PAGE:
Diversity discourse as racialized and double-edged
06-14 through 02-22
A multi-year project that went through many iterations before settling on a critical look at the diversity term using nationally representative survey data (collected through the American Mosaic Project at the University of Minnesota). Below are slides from a 2017 version of the paper presented at MSS 2017.
Co-authors on the published piece: Neeraj Rajasekar and Douglas Hartmann.
Racial discrimination in the labor market
05-2013 through 06-2014
This project aimed to show how racial discrimination works in the labor market through a thorough audit study of employment practices by employers around the country. The study design did this by first designating four groups of names separated by how racialized they were (as decided by a survey). Once the names were chosen, they were randomly assigned to resumes and sent out to employers. The design allowed us to see which names received the most callbacks all else being equal which, in theory, is evidence of direct racial discrimination (whether latent or explicit).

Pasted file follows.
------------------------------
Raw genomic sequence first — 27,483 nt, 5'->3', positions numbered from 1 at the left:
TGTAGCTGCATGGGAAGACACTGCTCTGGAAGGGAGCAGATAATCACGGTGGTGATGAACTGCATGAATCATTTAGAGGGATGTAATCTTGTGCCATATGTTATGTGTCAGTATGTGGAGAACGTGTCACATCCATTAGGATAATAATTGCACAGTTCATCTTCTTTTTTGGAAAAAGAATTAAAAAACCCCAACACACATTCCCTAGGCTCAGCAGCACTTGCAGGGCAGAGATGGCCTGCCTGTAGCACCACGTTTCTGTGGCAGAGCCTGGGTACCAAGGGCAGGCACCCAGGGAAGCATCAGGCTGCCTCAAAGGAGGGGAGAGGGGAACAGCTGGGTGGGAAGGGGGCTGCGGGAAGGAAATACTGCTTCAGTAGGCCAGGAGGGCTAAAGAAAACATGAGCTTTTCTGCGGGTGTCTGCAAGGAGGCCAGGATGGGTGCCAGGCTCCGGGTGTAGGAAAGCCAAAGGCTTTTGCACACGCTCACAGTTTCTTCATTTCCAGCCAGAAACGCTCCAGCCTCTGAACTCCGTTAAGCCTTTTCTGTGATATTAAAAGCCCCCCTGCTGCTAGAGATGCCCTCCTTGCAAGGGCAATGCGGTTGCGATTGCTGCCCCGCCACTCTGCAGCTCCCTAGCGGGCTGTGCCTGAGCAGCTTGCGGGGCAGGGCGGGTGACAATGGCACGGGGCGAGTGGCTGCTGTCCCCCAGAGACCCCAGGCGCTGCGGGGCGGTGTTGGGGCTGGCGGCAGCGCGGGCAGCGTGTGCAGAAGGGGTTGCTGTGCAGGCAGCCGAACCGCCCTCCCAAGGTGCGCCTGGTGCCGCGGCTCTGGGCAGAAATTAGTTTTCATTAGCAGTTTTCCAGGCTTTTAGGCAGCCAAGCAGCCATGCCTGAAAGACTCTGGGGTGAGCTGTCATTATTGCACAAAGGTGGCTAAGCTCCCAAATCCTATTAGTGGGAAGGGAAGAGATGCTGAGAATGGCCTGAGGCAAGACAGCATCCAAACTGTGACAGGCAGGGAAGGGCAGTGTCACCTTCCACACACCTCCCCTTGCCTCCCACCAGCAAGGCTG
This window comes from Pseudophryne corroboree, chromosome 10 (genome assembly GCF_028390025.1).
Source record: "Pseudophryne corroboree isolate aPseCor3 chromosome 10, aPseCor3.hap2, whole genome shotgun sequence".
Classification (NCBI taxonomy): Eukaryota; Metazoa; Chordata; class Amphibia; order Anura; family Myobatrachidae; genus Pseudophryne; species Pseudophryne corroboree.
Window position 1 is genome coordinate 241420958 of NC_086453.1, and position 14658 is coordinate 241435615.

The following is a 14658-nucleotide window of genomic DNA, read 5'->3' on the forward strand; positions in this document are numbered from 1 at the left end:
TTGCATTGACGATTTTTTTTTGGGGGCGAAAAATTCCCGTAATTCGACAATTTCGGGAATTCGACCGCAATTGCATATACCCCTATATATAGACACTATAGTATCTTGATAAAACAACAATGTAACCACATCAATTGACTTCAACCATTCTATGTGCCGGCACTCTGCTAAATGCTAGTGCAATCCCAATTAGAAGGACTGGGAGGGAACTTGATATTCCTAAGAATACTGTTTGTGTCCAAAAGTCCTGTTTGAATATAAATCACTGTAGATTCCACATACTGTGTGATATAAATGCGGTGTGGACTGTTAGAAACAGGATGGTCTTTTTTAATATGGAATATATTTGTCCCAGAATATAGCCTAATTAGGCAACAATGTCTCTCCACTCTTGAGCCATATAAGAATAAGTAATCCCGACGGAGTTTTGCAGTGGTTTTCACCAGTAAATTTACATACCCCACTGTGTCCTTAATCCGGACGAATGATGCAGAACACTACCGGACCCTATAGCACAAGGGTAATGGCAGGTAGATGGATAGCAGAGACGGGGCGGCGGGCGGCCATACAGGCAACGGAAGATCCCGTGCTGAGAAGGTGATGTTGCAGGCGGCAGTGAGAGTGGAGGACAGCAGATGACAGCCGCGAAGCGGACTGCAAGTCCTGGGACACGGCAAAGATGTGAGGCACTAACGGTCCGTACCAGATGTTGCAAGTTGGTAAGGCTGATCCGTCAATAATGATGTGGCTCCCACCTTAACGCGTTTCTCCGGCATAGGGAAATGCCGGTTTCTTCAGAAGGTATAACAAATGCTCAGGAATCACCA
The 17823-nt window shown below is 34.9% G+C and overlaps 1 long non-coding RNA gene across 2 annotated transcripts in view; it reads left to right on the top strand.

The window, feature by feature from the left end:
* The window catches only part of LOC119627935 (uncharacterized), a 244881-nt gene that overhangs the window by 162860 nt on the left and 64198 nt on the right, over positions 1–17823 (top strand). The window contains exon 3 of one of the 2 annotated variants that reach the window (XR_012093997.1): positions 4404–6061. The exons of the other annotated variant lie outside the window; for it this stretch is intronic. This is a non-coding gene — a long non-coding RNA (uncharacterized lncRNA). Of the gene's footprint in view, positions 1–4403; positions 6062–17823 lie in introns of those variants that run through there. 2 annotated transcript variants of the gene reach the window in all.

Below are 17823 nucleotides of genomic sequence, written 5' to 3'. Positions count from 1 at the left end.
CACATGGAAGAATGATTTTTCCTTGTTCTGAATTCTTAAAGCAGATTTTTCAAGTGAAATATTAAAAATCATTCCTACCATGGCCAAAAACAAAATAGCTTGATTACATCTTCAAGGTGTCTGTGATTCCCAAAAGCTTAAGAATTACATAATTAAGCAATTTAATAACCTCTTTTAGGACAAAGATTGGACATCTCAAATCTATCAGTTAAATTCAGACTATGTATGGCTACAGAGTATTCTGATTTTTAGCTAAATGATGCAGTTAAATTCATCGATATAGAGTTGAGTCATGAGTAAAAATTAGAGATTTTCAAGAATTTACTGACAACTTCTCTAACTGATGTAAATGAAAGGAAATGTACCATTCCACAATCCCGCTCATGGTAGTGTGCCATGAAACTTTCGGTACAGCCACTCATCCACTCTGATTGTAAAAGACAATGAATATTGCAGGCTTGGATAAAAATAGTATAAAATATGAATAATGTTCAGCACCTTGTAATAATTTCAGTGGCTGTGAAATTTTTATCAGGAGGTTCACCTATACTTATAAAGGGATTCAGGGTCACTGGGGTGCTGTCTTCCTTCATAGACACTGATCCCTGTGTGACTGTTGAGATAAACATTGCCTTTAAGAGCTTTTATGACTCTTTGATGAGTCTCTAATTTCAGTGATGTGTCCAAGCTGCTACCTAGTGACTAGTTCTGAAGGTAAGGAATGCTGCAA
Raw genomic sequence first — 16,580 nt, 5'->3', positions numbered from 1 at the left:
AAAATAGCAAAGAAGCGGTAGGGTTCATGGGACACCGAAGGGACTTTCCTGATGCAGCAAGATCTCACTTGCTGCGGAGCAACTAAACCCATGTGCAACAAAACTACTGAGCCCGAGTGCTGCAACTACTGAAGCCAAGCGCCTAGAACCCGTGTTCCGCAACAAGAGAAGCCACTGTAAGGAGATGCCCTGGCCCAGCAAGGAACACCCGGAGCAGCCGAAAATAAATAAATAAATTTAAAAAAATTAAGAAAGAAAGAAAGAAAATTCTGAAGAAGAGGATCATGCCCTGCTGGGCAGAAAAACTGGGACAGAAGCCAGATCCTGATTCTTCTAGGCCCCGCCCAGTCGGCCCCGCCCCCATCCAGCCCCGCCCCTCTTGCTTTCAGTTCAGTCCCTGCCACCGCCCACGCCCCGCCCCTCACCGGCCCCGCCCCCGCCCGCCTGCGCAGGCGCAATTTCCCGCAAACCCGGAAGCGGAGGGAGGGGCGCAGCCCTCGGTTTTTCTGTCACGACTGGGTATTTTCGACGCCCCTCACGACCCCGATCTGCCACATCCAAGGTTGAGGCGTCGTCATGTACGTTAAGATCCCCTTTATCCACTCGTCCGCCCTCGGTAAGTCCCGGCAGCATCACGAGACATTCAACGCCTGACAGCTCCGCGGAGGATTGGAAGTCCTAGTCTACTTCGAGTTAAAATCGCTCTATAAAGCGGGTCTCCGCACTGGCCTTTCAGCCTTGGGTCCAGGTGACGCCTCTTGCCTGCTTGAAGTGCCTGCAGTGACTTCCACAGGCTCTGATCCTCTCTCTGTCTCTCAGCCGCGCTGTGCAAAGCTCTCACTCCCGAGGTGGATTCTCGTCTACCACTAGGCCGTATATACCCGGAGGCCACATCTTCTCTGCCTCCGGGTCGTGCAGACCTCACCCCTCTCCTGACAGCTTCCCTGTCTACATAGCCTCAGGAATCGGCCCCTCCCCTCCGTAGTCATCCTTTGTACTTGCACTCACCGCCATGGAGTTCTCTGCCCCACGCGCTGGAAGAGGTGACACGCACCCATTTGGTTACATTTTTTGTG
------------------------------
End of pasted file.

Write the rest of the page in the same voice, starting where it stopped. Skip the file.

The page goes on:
Lead investigator: Ted Thornhill
Different but safe: An ethnography of college music fandom
09-2014 through 12-2014
This project as an ethnographic and interview-based paper (and eventual presentation) aiming to understand how college students make sense of their music tastes in relation to their peers. Additionally, we wanted to see how students engage with their music tastes, how they develop their music preferences, and how their talk differs by social categories including race and gender.
Co-investigator: Horacio Lopez
Battle for a better team: conflict and conflict resolution in college classroom teams
09-2012 through 03-2013
Full research project with a presentation at the Midwest Sociological Society after completion, this project focused on using data from the General Social Survey to understand how groups and group members deal with conflict in school projects.